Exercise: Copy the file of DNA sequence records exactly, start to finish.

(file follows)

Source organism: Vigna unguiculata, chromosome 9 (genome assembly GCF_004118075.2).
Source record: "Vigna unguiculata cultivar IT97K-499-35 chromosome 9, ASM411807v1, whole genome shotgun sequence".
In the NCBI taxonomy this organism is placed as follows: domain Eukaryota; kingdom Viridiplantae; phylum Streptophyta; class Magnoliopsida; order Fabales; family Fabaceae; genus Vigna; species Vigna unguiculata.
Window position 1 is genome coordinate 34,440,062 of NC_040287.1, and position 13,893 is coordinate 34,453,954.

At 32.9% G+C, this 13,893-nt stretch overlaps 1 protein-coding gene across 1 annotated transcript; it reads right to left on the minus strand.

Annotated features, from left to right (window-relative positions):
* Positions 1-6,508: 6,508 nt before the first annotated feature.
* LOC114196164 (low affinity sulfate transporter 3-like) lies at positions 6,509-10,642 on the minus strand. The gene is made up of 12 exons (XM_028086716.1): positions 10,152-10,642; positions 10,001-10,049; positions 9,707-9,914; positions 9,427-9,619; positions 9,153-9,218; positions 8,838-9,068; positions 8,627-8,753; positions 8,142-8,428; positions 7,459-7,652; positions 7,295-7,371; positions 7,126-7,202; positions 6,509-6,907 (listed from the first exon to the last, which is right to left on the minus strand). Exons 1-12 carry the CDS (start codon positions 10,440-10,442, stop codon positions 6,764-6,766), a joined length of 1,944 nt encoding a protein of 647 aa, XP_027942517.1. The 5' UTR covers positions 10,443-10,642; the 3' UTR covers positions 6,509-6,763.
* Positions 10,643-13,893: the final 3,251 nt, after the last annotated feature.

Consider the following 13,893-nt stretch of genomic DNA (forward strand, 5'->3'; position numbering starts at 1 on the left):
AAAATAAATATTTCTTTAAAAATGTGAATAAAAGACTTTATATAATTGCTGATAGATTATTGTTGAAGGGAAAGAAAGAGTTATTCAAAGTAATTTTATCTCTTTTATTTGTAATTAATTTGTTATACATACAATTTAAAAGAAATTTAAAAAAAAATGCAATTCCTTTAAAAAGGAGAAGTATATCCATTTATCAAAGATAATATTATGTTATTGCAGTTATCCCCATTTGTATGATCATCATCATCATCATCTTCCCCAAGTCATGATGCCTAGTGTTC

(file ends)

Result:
Source organism: Vigna unguiculata, chromosome 9 (genome assembly GCF_004118075.2).
Source record: "Vigna unguiculata cultivar IT97K-499-35 chromosome 9, ASM411807v1, whole genome shotgun sequence".
In the NCBI taxonomy this organism is placed as follows: domain Eukaryota; kingdom Viridiplantae; phylum Streptophyta; class Magnoliopsida; order Fabales; family Fabaceae; genus Vigna; species Vigna unguiculata.
Window position 1 is genome coordinate 34,440,062 of NC_040287.1, and position 13,893 is coordinate 34,453,954.

At 32.9% G+C, this 13,893-nt stretch overlaps 1 protein-coding gene across 1 annotated transcript; it reads right to left on the minus strand.

Annotated features, from left to right (window-relative positions):
* Positions 1-6,508: 6,508 nt before the first annotated feature.
* LOC114196164 (low affinity sulfate transporter 3-like) lies at positions 6,509-10,642 on the minus strand. The gene is made up of 12 exons (XM_028086716.1): positions 10,152-10,642; positions 10,001-10,049; positions 9,707-9,914; positions 9,427-9,619; positions 9,153-9,218; positions 8,838-9,068; positions 8,627-8,753; positions 8,142-8,428; positions 7,459-7,652; positions 7,295-7,371; positions 7,126-7,202; positions 6,509-6,907 (listed from the first exon to the last, which is right to left on the minus strand). Exons 1-12 carry the CDS (start codon positions 10,440-10,442, stop codon positions 6,764-6,766), a joined length of 1,944 nt encoding a protein of 647 aa, XP_027942517.1. The 5' UTR covers positions 10,443-10,642; the 3' UTR covers positions 6,509-6,763.
* Positions 10,643-13,893: the final 3,251 nt, after the last annotated feature.

Consider the following 13,893-nt stretch of genomic DNA (forward strand, 5'->3'; position numbering starts at 1 on the left):
AAAATAAATATTTCTTTAAAAATGTGAATAAAAGACTTTATATAATTGCTGATAGATTATTGTTGAAGGGAAAGAAAGAGTTATTCAAAGTAATTTTATCTCTTTTATTTGTAATTAATTTGTTATACATACAATTTAAAAGAAATTTAAAAAAAAATGCAATTCCTTTAAAAAGGAGAAGTATATCCATTTATCAAAGATAATATTATGTTATTGCAGTTATCCCCATTTGTATGATCATCATCATCATCATCTTCCCCAAGTCATGATGCCTAGTGTTC